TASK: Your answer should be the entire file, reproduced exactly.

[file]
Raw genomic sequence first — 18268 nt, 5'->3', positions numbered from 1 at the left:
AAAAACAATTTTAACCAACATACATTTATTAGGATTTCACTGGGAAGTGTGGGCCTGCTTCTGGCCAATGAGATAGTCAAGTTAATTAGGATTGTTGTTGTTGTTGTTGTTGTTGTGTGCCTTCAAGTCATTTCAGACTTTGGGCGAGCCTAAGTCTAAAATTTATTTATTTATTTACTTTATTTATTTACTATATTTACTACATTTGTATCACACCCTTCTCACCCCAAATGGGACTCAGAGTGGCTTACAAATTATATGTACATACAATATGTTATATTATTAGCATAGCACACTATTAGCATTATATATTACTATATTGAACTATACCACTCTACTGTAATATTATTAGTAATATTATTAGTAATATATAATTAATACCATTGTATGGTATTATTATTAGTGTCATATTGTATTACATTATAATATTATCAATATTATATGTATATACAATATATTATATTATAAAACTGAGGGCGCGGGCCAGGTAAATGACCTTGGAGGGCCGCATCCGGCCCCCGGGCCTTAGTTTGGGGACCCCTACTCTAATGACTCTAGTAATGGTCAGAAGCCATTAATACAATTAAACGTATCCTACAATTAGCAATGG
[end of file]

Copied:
Raw genomic sequence first — 18268 nt, 5'->3', positions numbered from 1 at the left:
AAAAACAATTTTAACCAACATACATTTATTAGGATTTCACTGGGAAGTGTGGGCCTGCTTCTGGCCAATGAGATAGTCAAGTTAATTAGGATTGTTGTTGTTGTTGTTGTTGTTGTGTGCCTTCAAGTCATTTCAGACTTTGGGCGAGCCTAAGTCTAAAATTTATTTATTTATTTACTTTATTTATTTACTATATTTACTACATTTGTATCACACCCTTCTCACCCCAAATGGGACTCAGAGTGGCTTACAAATTATATGTACATACAATATGTTATATTATTAGCATAGCACACTATTAGCATTATATATTACTATATTGAACTATACCACTCTACTGTAATATTATTAGTAATATTATTAGTAATATATAATTAATACCATTGTATGGTATTATTATTAGTGTCATATTGTATTACATTATAATATTATCAATATTATATGTATATACAATATATTATATTATAAAACTGAGGGCGCGGGCCAGGTAAATGACCTTGGAGGGCCGCATCCGGCCCCCGGGCCTTAGTTTGGGGACCCCTACTCTAATGACTCTAGTAATGGTCAGAAGCCATTAATACAATTAAACGTATCCTACAATTAGCAATGG